The Oustouane and Ghzailé rivers, which stretch over the regions of Akkar and Bekaa in Lebanon, regularly flood the valleys where camps are accumulating for Syrian refugees displaced by the war. Dima El Khouri, a doctor of geography, had already taken an interest in the fate of Syrian refugees in Lebanon for her thesis. In this study, she combines issues of risk perception and social cohesion.
Your study jointly addresses the issues of risk perception and social cohesion in Lebanon. Is there a Lebanese specificity on these two points?
Lebanese society is organised according to a fixed denominational system, from the highest levels of the State to the smallest communities. Power is divided between 18 religious groups, who live together. This country, divided into communities, has been faced with a double economic and migration crisis for more than a decade. In the wake of the war in Syria, more than one million Syrians were welcomed into the country. That’s about 20% of the population. This is a major challenge, hardly conceivable for any nation, but which effectively took place in the cities of Lebanon. Faced with this brutal phenomenon, we must examine the factors that have enabled these refugees to settle as best they can in spaces marked by extreme processes of socio-spatial injustice. Therefore, in order to envisage a shared strategy for communication and awareness-raising, it is necessary to take this context into account, and particularly the mechanisms that produce and reproduce inequalities that affect all members of the population, whether they are of Syrian or Palestinian origin, whether they belong to the various Lebanese religious communities or whether they come from foreign countries.
What particular problem are the two rivers facing?
The study concerns two basins bathed by the Oustouane and Ghzailé rivers, which extend over the Akkar and Bekaa regions. These rural, border areas host the most vulnerable Syrian refugees, who are far less well off than those in the city. One third of the Syrian refugees registered in Lebanon are located in these regions, where their number is twice that of the Lebanese in some areas. The vast majority of them are housed in camps of different sizes, from a few dozen tents to several hundred, sometimes directly on the banks of rivers. These areas are regularly affected by flooding. The challenge of the study is to identify the levers that will increase the populations’ resilience to this risk.
Your research is in its preliminary stages and you still have a lot of interviews to carry out. What are your first observations?
Unsurprisingly, it is difficult to talk about a potential risk, such as a flood, when the most pressing concern for those exposed is to ensure that their children have food the next day. However, losing a hen, a goat or food reserves in a flood only adds to the disaster. Moreover, it turns out that people are less afraid of submersion than of the pollution that accompanies it. In people’s narratives, when the rivers overflow, the greatest fear is the smell and the threat of farmlands being poisoned.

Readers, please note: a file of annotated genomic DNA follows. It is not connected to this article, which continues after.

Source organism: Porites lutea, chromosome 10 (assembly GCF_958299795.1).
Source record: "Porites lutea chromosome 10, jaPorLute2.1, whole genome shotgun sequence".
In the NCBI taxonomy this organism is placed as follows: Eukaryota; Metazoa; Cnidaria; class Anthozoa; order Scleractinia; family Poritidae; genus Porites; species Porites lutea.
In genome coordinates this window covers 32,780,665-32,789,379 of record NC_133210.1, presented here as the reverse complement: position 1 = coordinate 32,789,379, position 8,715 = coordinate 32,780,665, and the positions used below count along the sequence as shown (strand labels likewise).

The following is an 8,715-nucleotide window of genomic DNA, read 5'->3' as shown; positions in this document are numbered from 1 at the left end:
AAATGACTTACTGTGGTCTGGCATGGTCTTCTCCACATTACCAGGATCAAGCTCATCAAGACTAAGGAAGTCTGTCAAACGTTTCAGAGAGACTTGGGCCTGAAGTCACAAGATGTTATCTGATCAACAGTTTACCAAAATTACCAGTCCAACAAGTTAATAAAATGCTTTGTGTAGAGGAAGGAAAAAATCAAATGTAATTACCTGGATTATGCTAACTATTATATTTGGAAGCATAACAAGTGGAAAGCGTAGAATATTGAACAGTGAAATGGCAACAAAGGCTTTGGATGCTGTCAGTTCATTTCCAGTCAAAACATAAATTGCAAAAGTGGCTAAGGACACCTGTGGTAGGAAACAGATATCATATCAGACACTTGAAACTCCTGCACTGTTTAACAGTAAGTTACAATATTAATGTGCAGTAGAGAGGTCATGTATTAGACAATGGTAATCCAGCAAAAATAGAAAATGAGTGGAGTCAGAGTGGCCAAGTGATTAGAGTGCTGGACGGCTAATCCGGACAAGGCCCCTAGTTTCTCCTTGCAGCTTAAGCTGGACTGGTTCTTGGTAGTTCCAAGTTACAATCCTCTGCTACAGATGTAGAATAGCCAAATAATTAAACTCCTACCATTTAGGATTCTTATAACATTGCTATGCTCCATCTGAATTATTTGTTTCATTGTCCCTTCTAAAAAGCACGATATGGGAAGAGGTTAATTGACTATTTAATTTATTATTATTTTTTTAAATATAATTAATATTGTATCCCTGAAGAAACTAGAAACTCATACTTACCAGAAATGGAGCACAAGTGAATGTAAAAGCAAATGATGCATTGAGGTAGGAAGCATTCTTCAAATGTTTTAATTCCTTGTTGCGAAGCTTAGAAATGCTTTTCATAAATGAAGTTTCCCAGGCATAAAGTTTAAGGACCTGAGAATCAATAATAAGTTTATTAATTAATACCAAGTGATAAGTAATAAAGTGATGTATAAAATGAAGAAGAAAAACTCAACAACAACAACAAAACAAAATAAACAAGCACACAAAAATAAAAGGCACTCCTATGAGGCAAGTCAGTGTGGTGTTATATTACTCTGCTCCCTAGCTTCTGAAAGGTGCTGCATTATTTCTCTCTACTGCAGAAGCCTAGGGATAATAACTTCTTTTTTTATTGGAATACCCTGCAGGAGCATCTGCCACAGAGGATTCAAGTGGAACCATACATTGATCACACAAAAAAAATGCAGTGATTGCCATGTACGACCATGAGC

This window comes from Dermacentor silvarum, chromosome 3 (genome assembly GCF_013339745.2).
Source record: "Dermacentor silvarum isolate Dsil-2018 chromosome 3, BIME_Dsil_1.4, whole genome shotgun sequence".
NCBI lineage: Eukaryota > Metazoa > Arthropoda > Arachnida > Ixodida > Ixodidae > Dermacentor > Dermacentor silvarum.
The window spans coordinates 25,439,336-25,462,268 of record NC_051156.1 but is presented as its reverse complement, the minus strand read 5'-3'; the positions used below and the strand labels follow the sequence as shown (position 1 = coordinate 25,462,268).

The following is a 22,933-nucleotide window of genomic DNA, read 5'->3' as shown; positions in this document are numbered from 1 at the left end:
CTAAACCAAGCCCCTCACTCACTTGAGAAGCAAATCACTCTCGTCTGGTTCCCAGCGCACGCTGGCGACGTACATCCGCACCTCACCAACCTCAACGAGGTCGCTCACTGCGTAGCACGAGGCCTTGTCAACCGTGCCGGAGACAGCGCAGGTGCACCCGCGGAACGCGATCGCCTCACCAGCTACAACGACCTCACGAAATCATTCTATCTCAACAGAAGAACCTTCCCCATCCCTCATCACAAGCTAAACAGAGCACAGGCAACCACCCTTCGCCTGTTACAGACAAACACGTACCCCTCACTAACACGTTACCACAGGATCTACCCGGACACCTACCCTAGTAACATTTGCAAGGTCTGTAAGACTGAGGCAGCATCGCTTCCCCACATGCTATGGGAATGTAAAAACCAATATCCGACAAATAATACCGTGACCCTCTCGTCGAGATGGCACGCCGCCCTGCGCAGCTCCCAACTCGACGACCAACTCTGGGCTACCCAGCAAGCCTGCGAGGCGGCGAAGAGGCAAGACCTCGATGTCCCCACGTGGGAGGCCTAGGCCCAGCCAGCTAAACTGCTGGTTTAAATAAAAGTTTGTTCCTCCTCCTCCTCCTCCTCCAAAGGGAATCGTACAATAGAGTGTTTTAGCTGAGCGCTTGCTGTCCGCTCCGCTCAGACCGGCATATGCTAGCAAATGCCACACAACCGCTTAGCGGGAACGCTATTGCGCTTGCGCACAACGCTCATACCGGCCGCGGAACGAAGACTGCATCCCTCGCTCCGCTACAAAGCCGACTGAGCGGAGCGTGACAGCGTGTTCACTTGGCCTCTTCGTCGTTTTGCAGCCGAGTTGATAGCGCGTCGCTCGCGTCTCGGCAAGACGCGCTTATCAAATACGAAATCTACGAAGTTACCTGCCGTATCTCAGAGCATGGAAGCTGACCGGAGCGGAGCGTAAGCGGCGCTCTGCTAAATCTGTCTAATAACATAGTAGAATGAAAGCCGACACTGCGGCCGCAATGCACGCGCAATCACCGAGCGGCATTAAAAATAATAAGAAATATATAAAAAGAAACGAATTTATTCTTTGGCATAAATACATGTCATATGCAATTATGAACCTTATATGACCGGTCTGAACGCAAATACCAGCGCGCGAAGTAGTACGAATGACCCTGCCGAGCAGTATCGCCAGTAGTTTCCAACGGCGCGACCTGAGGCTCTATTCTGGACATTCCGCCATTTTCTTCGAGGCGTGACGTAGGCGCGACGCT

We have also observed that the lack of social cohesion is an aggravating factor in the case of floods. Traditionally, populations upstream of rivers can warn of potential dangers. In the absence of links between Lebanese and Syrians in the camps, this information does not circulate.
Which real-world applications are expected at the end of your research?
The research is part of a wider scheme to provide technical solutions to flood problems. The social sciences are therefore mobilised within the framework of a Landscape Approach to take into account all aspects of the problem and to understand the context in which technical solutions can be implemented. The real solution, of course, would be geopolitical, economic, structural… And sometimes you get the feeling that you’re putting a Band-Aid on a wooden leg. But our job is to help the actors on the ground and to facilitate the implementation of a targeted response. Very concretely, one of the priorities is to establish a detailed mapping of the actors and their role in the implementation of links between refugees and society. Even in camps with only a few tents, there is a hierarchical system that regulates the flow of information. In larger gatherings, one can generally count on the support of a Shaweesh with wider social resources and links with the Lebanese owners. Similarly, it is important to take into account informal practices, cronyism, and corruption, which are fundamental in social relationships. Before we even think about the messages that will improve preventive behaviour, the first thing we need to do is to identify the channels through which these messages are disseminated.
Top photo: @Virginie Troit